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Microbiology and Biotechnology Letters

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Bioactive Compounds / Food Microbiology  |  Probiotics and Foodborne Microorganisms

Microbiol. Biotechnol. Lett. 2019; 47(2): 183-194

https://doi.org/10.4014/mbl.1808.08014

Received: August 21, 2018; Accepted: October 27, 2018

Potential Control of Foodborne Pathogenic Bacteria by Pediococcus pentosaceus and Lactobacillus graminis Isolated from Fresh Vegetables

Cristobal González-Pérez 1, Irasema Vargas-Arispuro 2, Emmanuel Aispuro-Hernández 1, Cynthia Aguilar-Gil 1, 5, Yuri Aguirre-Guzmán 2, Alejandro Castillo 3, Adrian Hernández-Mendoza 4, Jesús Ayala-Zavala 1 and Miguel Martínez-Téllez 1*

1Research Center for Food and Development, 2Texas A&M University, 3Center of Innovation and Agroalimentary Development of Michoacan

The consumption of fresh vegetables has been related to recurrent outbreaks of foodborne diseases (FBD) worldwide. Therefore, the development of effective alternative technologies is necessary to improve the safety of these products. This study aimed to isolate and identify epiphytic lactic acid bacteria (LAB) from fresh fruits and leafy vegetables and characterize their antagonistic capacity due to their ability to produce bacteriocins or antibacterial compounds. For this, 92 LAB isolates from fruits and leafy vegetables were screened for antagonistic activity. Two strains with the highest and broadest antagonistic activities were selected for further characterization; one from cantaloupe melon (strain CM175) and one from cilantro leaves (strain C15). The cell-free supernatants (CFS) of CM175 and C15 were found to exhibit antagonistic activity against FBD-causing pathogens. The CM175 and C15 strains were identified as Pediococcus pentosaceus and Lactobacillus graminis, respectively. Notably, the P. pentosaceus CM175 CFS stopped the growth of Salmonella Typhimurium, Salmonella Saintpaul, Staphylococcus aureus, and Listeria monocytogenes, and delayed Escherichia coli O157:H7 growth. Moreover, L. graminis C15 CFS delayed the growth of all indicator pathogens, but did not completely stop it. Organic acids and bacteriocin-like molecules were determined to be possibly exerting the observed antagonistic activity of the identified LAB strains. Thus, application of the antagonistic compounds produced by Pediococcus pentosaceus and Lactobacillus graminis could be a novel and ecological strategy in developing antimicrobial biopreservatives for the food industry and mitigating FBD by reducing the biological contamination in fruit and vegetable orchards, mainly via their potential in controlling both gram-negative and gram-positive pathogenic bacteria.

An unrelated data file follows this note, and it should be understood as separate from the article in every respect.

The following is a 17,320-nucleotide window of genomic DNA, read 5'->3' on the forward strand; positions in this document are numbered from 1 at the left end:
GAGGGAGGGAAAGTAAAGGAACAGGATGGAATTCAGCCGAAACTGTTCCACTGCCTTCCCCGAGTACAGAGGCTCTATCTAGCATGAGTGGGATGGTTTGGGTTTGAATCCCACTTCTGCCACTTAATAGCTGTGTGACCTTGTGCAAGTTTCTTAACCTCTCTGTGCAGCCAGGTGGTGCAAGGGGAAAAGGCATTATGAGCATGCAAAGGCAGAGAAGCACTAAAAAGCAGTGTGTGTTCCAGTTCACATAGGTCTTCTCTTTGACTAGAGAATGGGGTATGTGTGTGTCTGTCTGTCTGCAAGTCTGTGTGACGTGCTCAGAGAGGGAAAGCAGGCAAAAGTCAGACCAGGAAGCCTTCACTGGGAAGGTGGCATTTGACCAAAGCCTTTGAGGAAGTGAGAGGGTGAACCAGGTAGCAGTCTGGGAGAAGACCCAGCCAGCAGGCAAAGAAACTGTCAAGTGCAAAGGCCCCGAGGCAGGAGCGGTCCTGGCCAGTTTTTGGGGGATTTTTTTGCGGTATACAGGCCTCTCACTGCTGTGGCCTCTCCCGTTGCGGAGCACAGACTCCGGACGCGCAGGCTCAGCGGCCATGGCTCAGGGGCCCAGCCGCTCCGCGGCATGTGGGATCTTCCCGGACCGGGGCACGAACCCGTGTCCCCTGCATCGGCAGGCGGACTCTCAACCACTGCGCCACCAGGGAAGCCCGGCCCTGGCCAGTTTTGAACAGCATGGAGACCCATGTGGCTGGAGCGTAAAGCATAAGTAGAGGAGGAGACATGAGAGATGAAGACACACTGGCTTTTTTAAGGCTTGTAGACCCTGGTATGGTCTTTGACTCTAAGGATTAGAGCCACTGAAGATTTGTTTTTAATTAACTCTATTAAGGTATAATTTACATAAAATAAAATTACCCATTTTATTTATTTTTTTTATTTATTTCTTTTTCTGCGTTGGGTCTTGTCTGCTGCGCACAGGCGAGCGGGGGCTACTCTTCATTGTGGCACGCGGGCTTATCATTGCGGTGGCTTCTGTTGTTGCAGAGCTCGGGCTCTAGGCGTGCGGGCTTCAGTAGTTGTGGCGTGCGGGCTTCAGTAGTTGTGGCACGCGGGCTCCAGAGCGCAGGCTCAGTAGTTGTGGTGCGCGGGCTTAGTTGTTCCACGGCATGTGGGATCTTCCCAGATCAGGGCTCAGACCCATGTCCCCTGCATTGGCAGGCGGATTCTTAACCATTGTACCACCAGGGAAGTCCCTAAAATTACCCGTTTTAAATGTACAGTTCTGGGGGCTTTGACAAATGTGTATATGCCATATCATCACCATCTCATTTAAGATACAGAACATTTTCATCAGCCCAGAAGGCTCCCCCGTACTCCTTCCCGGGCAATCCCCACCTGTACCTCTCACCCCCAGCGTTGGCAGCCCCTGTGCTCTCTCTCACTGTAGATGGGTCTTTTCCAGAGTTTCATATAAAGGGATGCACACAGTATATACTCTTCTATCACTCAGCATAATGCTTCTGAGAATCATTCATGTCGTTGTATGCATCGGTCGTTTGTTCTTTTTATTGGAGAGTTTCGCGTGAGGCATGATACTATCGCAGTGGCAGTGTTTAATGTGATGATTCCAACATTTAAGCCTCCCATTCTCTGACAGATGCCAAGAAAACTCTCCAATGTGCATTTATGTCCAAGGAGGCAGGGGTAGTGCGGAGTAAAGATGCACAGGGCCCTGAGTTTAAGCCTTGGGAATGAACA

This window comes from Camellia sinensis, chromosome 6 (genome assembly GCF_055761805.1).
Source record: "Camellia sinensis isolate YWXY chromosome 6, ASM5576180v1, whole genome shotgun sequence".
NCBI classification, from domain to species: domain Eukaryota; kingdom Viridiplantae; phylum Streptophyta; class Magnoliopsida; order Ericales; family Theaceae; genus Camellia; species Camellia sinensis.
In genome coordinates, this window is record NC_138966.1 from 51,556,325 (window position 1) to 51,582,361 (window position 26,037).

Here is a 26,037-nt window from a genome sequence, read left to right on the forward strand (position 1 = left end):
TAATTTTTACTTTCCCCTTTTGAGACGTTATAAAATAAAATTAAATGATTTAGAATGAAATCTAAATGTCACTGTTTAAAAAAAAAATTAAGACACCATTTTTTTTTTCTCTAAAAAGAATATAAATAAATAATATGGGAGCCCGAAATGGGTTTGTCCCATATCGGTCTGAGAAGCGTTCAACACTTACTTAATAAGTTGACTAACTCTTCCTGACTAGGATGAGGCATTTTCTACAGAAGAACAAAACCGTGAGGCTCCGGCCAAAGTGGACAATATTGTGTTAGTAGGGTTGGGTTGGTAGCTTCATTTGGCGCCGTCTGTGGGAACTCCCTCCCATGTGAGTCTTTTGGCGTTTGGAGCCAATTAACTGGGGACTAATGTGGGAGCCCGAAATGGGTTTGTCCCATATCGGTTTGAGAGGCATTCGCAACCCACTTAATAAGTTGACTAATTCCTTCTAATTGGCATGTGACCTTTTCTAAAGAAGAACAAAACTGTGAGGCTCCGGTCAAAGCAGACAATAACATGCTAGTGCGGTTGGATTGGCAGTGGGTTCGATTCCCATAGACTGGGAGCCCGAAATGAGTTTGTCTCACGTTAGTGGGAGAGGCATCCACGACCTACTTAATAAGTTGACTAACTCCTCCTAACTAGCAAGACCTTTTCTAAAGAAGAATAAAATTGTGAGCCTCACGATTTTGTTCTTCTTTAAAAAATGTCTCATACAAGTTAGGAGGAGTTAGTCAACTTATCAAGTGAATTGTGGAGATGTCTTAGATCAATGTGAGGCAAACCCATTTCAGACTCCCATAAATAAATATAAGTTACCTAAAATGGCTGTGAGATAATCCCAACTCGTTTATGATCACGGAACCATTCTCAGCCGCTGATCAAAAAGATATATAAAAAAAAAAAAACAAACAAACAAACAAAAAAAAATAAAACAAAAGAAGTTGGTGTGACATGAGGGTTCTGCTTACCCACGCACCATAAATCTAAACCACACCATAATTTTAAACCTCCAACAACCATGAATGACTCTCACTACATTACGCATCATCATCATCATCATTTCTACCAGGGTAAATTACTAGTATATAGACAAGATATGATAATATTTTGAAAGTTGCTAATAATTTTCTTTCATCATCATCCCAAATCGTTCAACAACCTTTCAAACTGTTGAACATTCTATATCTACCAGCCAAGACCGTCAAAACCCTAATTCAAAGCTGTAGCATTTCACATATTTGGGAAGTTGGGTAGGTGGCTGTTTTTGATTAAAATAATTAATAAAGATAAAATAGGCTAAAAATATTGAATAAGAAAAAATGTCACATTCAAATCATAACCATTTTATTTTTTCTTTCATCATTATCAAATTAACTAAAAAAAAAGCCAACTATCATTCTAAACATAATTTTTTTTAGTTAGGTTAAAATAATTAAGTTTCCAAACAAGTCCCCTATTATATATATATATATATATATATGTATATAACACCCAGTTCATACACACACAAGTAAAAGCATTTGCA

Keywords: Foodborne diseases, bacteriocin, lactic acid bacteria, antimicrobial activity

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